What is an agent service
An agent service is an off-chain service which runs as a multi-agent-system (MAS) and is replicated on a consensus gadget (a sort of short-lived blockchain) while being crypto-economically secured on a public blockchain. Agent services enable complex processing, take action on their own and run continuously. Moreover, agent services are crypto-native by construction, that is, they are decentralized, trust-minimized, transparent, and robust.
The Open Autonomy framework allows to define such services by means of a special component called FSM App. These dynamic, decentralized apps run inside the agents defining the agent service, and implementing the underlying mechanisms that allow agents to synchronize their internal state.
How it works
There are a number of concepts that are required to have an initial idea on how an agent service works. In summary,
Each agent service is composed of a number of N agents. This number is determined upon definition of the concrete agent service.
Each agent is made up of a number of components defined by the Open AEA framework. These components define, for example, what protocols the agent is able to process.
A special component called FSM App defines the business logic of the agent service. Thus, each agent in the service has a copy of the FSM App. The FSM App is defined through the Open Autonomy framework.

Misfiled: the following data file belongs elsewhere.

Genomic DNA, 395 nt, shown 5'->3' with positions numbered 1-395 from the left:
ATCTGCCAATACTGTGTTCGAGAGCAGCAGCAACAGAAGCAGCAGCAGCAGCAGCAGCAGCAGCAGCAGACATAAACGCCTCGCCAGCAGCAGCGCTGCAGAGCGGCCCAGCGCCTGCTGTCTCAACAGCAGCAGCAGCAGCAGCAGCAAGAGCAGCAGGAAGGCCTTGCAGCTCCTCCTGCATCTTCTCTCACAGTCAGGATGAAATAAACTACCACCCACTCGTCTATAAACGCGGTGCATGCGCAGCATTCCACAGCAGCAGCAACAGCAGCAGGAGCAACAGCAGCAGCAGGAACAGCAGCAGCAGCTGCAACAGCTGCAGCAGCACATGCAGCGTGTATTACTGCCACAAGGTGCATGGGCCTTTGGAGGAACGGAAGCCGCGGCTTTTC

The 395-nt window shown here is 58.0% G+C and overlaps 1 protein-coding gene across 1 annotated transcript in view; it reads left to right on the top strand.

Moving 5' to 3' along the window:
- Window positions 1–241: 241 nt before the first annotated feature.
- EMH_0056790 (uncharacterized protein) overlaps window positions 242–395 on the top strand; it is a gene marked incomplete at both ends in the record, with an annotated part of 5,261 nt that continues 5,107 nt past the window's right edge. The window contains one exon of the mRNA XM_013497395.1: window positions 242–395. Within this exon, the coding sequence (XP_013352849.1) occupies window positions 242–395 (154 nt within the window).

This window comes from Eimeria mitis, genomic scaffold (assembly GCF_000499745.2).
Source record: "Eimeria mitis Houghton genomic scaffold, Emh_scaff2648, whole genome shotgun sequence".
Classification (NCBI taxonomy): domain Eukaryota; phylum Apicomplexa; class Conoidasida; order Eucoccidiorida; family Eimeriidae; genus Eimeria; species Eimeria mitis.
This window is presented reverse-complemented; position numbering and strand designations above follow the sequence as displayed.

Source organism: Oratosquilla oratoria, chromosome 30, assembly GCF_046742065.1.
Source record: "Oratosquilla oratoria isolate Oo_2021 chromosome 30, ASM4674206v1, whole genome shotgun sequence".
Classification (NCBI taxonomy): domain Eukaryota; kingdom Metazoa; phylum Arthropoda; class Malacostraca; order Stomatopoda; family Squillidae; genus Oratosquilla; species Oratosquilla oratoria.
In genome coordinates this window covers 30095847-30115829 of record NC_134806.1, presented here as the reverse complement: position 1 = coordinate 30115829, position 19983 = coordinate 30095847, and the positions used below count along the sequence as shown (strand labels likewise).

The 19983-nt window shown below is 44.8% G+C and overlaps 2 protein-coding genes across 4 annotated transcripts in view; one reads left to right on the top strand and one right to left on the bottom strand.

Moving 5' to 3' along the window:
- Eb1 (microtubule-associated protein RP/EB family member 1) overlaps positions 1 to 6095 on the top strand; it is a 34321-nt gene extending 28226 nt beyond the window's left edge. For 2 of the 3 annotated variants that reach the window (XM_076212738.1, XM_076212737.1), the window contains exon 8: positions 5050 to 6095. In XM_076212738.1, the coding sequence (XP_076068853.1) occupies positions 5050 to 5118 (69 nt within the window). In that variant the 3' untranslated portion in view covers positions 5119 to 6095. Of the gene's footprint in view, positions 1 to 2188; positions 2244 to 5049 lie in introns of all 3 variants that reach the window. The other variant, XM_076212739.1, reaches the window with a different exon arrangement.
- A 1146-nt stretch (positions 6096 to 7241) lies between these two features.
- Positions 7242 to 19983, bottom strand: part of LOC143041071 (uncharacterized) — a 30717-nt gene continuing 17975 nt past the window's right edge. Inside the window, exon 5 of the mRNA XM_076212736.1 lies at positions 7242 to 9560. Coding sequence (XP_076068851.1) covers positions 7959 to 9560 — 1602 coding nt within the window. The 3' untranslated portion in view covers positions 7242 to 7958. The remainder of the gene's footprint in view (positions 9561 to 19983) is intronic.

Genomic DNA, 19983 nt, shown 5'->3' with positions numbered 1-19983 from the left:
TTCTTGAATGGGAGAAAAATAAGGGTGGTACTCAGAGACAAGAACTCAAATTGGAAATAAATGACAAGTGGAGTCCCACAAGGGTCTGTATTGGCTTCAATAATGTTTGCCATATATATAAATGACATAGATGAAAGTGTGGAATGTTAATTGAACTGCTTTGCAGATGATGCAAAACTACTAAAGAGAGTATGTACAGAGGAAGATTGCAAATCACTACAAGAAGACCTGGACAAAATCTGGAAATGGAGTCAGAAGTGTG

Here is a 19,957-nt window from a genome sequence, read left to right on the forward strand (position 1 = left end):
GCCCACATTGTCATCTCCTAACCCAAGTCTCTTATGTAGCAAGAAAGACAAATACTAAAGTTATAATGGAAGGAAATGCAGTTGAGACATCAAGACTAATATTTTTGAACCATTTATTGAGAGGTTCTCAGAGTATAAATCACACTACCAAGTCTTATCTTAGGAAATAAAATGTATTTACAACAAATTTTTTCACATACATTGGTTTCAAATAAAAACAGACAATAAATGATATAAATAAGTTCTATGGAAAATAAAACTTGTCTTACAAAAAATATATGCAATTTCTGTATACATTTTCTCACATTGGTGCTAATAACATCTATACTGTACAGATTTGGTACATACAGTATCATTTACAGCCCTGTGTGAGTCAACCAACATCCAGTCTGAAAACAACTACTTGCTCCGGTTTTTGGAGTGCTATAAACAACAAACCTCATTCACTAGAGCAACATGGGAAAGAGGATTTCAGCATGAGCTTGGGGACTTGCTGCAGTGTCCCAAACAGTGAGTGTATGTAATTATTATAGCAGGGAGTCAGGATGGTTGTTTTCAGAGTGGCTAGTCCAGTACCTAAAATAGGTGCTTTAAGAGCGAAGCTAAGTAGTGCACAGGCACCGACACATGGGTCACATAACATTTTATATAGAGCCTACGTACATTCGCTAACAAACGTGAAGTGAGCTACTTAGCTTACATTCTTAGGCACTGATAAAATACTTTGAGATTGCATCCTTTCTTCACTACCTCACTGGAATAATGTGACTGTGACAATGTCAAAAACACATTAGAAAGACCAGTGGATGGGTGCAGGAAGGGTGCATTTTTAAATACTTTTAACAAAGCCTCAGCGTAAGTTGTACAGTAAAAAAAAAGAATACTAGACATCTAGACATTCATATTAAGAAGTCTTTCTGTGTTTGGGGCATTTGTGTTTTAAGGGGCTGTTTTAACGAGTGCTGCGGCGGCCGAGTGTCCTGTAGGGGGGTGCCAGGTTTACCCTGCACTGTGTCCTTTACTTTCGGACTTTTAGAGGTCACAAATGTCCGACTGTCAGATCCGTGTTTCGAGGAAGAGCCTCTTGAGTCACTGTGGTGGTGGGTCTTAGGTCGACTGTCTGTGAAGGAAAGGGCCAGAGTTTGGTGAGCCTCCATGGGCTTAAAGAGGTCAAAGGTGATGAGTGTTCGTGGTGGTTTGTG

Agent operators are the entities or individuals that own the infrastructure where the agents run. Each operator executes an agent instance and a consensus gadget node.
The consensus gadget (i.e., the consensus gadget nodes + the consensus gadget network) is the agent service component that enables the agents to maintain the service state and reach consensus on certain important decisions. From a technical point of view, the consensus gadget implements a blockchain based on Tendermint.
Recall that the business logic of the service (encoded in the FSM App) can define anything, from a price oracle to a complex investment strategy using machine learning algorithms. The FSM App is structured as a series of steps that each agent in the service must follow in order to achieve the service functionality. Using the consensus gadget, agents must reach consensus on the outcome of each step. This ensures that the execution flow of the service, its inputs and outputs are replicated across all agents, creating a distributed (and decentralized) application with shared state that is fault tolerant. The Open Autonomy framework provides most of the machinery so that the shared state is replicated across agents automatically through the consensus gadget. From an architectural point of view, the FSM App is implemented as a particular type of agent component.
If at some point the agent service must execute an action involving an external service, e.g., settling a transaction on a blockchain, one of the agents is randomly nominated to perform that action. The nominated agent is known as a keeper. The nomination process is also agreed by consensus, and multi-signature protocols are used to avoid that a single, malicious agent executes an external action on its own. For this reason, there is the requirement that a minimum number of agents approve and sign every action before it takes place, and it also must be verified once it has been processed. The threshold on the minimum number of agents is typically, but not exclusively, set at 2/3 of the total of agents.